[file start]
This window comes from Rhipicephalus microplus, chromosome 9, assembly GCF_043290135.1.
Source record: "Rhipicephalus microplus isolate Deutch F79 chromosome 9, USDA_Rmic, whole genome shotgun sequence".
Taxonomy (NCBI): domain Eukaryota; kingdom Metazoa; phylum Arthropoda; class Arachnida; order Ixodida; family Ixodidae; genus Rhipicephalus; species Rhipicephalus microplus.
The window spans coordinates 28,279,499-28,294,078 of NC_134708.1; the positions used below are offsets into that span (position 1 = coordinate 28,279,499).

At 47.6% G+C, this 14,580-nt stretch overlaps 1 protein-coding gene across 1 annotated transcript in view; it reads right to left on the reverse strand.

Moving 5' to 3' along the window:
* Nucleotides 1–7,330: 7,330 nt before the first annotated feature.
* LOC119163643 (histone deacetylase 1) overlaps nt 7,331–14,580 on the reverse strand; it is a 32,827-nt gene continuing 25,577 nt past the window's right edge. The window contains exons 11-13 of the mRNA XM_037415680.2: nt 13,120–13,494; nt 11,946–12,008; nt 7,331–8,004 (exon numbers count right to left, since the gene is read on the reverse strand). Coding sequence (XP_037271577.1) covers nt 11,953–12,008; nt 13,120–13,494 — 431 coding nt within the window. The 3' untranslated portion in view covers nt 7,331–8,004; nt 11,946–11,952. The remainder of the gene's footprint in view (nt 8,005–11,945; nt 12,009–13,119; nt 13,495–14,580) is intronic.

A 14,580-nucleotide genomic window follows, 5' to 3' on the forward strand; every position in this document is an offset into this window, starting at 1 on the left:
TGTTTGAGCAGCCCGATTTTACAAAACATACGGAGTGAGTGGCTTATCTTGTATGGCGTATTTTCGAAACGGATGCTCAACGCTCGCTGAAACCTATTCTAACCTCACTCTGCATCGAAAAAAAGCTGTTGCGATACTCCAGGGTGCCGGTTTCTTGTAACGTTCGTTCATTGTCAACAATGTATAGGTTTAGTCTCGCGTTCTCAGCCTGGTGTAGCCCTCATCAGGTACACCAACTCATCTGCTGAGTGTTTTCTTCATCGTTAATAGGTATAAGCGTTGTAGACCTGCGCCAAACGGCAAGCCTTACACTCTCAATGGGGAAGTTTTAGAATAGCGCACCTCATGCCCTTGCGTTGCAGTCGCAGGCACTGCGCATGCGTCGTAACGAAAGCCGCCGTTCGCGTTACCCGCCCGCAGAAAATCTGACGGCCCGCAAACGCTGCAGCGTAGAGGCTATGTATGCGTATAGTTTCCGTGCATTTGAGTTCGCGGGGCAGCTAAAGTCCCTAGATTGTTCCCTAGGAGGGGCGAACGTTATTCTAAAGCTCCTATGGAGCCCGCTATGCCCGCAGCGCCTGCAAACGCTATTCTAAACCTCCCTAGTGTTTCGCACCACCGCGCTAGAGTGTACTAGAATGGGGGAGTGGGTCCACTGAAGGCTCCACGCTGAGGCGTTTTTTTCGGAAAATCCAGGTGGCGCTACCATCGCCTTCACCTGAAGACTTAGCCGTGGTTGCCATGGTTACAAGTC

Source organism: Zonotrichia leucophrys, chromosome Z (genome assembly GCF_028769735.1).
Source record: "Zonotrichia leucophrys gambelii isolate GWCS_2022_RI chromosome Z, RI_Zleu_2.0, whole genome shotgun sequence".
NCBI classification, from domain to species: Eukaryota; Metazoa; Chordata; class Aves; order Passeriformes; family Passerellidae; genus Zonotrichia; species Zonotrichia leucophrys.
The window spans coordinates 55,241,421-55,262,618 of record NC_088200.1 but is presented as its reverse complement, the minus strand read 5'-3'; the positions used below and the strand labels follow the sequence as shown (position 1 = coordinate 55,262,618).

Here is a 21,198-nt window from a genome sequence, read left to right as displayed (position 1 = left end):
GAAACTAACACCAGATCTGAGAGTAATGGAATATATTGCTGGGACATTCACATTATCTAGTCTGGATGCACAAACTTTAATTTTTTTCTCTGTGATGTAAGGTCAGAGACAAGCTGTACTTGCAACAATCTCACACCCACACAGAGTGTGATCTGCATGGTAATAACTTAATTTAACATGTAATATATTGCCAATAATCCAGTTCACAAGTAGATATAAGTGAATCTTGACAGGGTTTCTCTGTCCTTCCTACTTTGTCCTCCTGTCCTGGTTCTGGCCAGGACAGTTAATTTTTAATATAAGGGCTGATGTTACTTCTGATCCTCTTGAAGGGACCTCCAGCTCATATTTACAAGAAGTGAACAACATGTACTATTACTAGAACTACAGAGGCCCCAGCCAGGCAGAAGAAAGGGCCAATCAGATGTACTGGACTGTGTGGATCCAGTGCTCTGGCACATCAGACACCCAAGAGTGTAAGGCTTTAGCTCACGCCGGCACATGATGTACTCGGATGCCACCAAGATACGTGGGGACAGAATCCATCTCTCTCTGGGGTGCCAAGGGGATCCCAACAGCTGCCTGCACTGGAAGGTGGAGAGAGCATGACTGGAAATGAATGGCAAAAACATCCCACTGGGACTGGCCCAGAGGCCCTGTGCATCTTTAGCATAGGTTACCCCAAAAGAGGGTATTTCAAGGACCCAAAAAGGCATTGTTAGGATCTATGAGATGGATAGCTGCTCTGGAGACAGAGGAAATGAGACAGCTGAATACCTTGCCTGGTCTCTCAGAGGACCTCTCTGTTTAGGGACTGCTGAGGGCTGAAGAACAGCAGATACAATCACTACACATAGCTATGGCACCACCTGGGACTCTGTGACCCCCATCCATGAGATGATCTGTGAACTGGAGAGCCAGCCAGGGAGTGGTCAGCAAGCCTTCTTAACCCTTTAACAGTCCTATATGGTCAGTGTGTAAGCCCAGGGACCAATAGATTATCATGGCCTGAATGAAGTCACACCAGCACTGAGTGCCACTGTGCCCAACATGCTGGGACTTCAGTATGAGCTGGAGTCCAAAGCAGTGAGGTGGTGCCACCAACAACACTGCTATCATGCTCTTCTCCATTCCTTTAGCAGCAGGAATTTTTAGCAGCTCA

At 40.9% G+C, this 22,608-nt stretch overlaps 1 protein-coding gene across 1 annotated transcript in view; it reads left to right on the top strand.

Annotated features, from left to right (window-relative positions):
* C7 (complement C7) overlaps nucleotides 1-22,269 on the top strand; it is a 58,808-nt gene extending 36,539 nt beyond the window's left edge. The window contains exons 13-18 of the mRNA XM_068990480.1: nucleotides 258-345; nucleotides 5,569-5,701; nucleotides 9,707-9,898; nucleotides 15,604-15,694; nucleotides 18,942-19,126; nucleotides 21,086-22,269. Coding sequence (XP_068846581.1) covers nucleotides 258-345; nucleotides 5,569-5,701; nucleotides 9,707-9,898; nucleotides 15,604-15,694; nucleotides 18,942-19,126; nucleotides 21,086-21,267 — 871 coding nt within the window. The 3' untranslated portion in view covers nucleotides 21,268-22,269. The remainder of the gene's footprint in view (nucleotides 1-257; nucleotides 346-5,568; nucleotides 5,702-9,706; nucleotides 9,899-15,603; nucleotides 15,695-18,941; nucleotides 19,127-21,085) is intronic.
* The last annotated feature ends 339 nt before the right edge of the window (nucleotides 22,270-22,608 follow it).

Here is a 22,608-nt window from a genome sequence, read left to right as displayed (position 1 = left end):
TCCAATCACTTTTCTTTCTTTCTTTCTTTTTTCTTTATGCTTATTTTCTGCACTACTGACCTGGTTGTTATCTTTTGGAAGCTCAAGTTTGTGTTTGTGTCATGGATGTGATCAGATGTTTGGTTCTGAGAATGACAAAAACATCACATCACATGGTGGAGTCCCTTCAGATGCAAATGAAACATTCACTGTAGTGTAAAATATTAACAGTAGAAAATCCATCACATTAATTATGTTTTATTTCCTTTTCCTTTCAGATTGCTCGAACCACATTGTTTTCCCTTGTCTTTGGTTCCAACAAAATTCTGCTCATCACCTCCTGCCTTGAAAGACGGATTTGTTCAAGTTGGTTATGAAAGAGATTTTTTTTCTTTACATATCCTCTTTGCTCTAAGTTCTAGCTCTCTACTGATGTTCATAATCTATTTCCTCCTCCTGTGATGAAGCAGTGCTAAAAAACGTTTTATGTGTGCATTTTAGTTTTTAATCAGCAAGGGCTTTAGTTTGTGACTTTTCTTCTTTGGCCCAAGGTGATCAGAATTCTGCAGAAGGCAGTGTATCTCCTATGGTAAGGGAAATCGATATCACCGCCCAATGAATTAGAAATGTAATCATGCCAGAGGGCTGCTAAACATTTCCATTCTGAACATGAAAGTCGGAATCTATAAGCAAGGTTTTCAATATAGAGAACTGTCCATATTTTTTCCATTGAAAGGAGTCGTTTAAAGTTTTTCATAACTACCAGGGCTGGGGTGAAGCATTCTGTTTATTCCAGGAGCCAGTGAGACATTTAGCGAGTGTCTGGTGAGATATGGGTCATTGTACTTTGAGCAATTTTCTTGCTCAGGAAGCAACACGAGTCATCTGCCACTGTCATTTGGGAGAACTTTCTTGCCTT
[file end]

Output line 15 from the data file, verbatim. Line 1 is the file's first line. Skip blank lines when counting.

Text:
Here is a 21,198-nt window from a genome sequence, read left to right as displayed (position 1 = left end):